A male bottlenose dolphin was born at the Brookfield Zoo on December 12. He is 35-40lb and 3 ½ feet long. The mother of the calf is 9 year old Allison.
The calf is coming along well having passed a number of milestones including nursing and slipstreaming for the first time. Slipstreaming is when the calf rests alongside their mother while she is moving using a hydrodynamic wake that is created while she swims.
Rita Stacey, the curator of marine mammals for the Chicago Zoological Society said, “We are encouraged with the behaviour we are seeing from both Allison and the calf. However, we remain cautiously optimistic as the first 30 days are extremely critical in the calf’s life.”
Currently the calf is living with his mother in the Seven Seas main habitat at Brookfield Zoo. They live in a “grouping (which) mimics what occurs in the wild,” explained Stacey. In this group is 33 year old, Tapeko who has a 1 year old son Magic and his half-brother Merlin who is the same age.
Stacey added, “Dolphins are gregarious and form fluid social groupings throughout their lives. Mothers often form groups with other females who help in raising their young. Having successfully raised several calves of her own, including Merlin, Tapeko is a wonderful role model to Allison.”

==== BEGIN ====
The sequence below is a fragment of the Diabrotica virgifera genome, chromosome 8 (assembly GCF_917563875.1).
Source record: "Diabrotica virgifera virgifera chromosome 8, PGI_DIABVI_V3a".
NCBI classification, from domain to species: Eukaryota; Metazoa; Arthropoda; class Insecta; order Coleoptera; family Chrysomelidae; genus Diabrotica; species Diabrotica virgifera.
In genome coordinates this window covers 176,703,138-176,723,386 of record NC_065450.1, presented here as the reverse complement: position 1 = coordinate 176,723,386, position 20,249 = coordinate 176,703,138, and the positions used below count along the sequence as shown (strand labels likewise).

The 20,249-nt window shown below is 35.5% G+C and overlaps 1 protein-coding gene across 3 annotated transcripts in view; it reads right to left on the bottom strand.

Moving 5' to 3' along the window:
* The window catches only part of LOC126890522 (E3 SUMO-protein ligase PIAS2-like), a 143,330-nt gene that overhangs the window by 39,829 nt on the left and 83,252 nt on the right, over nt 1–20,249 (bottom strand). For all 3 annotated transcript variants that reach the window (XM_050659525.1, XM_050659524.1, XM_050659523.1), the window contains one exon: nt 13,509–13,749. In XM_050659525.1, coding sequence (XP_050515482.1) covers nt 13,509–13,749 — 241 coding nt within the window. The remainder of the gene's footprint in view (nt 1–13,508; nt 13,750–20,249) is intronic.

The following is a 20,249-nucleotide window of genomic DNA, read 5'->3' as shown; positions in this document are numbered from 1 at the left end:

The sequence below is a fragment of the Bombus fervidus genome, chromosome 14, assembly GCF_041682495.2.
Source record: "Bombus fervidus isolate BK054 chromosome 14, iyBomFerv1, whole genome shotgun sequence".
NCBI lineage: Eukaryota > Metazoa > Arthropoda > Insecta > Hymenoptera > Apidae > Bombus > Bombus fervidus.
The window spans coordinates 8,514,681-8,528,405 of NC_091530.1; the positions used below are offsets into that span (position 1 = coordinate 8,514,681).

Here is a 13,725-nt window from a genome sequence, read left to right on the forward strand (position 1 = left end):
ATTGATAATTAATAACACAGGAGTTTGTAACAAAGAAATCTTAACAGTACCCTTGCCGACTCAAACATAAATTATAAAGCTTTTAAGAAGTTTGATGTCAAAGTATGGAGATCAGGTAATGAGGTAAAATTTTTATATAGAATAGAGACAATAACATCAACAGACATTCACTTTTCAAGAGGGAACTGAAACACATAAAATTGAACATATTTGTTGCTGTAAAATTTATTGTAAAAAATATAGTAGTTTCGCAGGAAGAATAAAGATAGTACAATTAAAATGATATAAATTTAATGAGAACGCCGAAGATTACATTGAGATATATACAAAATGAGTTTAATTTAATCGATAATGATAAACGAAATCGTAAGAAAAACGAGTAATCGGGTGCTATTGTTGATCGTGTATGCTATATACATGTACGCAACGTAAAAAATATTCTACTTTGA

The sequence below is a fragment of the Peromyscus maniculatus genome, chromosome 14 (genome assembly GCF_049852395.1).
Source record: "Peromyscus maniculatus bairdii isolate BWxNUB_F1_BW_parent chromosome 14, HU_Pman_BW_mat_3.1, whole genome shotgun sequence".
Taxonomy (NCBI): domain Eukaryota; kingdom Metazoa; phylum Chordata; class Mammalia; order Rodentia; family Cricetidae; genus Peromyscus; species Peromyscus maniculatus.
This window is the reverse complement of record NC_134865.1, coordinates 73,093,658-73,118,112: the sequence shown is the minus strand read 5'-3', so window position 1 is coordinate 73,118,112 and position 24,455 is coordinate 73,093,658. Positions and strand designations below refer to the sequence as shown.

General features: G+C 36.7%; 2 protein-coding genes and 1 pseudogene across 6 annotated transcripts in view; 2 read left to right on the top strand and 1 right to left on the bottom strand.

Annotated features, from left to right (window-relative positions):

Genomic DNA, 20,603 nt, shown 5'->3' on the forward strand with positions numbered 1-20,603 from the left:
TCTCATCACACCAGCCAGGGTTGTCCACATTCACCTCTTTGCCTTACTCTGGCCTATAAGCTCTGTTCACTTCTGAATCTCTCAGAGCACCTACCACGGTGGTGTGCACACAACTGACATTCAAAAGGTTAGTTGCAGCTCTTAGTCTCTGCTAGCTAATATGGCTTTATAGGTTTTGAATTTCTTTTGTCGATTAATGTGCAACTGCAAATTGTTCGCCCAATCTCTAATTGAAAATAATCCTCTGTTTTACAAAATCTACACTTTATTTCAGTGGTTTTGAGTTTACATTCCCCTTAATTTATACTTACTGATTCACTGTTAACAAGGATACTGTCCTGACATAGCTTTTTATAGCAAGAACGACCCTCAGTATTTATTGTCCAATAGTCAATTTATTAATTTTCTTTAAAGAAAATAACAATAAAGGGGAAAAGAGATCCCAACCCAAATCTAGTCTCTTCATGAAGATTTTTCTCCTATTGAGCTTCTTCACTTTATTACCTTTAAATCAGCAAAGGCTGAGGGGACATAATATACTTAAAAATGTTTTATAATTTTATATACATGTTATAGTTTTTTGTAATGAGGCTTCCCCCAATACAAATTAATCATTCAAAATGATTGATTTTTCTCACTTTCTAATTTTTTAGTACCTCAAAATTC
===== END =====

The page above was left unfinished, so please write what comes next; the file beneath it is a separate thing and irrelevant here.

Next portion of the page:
Infancy is a delicate time for bottlenose dolphins as it is with other mammals. Until the calf turns one keepers will not believe that this has been a successful birth. Dr. Randy Wells who had led the Chicago Zoological Society’s (the group which run Brookfield Zoo) Sarasota Dolphin Research Program which has run for the past 45 years said this is when most dolphins are lost in the wild.
Keepers at the Brookfield Zoo have a relationship with their animals built on trust. This means the animals will voluntarily participate in health care work including physical exams to determine weight, take blood samples and other health assessments.
“The prenatal care Allison received during her pregnancy allowed the Society’s animal care and veterinary staff to monitor her health, as well as that of her developing calf,” said associate veterinarian for Brookfield Zoo, Jennifer Langan. “By monitoring fetal development through routine ultrasound exams, we were able to evaluate the growth rate, size, and sex of the calf and determine due dates to prepare for the impending birth.”
So that the group can bond the underwater viewing area has been closed along with dolphin care and enrichment chats being suspended.
There is also a dedicated website people can visit to discover more about the dolphin calf which is – www.czs.org/dolphincalf.
Photo Credit: Brookfield Zoo